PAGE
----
On a summer night in 1812, a boy sets fire to a house in Paris before escaping over the rooftops. Carrying vital intelligence about Napoleon’s Russian campaign, he heads for England. But landing in Kent, he is beaten almost to death.
The Foreign Secretary, Lord Castlereagh, is desperate for the boy’s information. He is even more desperate, however, to track down the boy’s assailant – a sadistic French agent who knows far too much about Castlereagh’s intelligence network.
Captain George Shuster is a veteran of the Peninsula, an aide-de-camp to Wellington, now recalled from the continent and struggling to adjust to civilian life. Thomas Jesuadon is a dissolute, living on the fringes of society, but with an unrivalled knowledge of the seamy underside of the capital. Setting out to trace the boy’s attacker, they journey from the slums of London to the Scottish coast, following a trail of havoc, betrayal, official incompetence and murder. It takes an unlikely encounter with a frightened young woman to give them the breakthrough that will turn the hunter into the hunted.
Meanwhile, the boy travels the breadth of Europe in the wake of the Grande Armée, witnessing at first hand the ruination they leave behind and the awful price of Napoleon’s ambition.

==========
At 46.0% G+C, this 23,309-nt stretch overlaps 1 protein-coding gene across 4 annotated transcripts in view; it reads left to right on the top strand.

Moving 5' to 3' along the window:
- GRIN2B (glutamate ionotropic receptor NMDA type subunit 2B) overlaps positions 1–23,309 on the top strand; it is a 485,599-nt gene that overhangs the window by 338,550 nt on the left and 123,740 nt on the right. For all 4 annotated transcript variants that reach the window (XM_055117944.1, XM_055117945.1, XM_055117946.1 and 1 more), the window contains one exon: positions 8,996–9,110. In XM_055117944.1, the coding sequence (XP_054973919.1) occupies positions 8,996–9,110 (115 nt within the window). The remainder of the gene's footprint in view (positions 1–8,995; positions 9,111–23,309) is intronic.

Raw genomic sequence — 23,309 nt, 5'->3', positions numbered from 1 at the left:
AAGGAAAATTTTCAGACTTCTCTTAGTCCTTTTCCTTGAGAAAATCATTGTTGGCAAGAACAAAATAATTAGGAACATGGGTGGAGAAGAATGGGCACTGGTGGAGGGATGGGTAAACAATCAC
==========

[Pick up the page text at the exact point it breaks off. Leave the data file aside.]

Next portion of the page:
This companion to M.M. Bennetts’s brilliant debut, May 1812, is a gripping account of deception, daring and determination, of intelligence and guile pitted against brutality. Bennetts brings to vivid life the harrowing devastation wrought on the civilian populations of Europe by Napoleon’s men, and the grit, courage and tenacity of those who stood against them.
My Review: If I could give this six stars I would! Bennetts' superior knowledge of the Napoleonic era shines through in this work, but more than that her rendering of fascinating and endearingly human characters makes this a must read. The bleak and dangerous lives of those involved in espionage and spying deftly rendered. The tragedy of the war and its effect on Europe, is described in moving, gritty and heartbreaking terms. When describing the English landscape, it's flora and fauna, her prose at times reminds me of Mary Stewart's poetic writings. A touch of romance for those who like it just sweetens the mix! Loved it!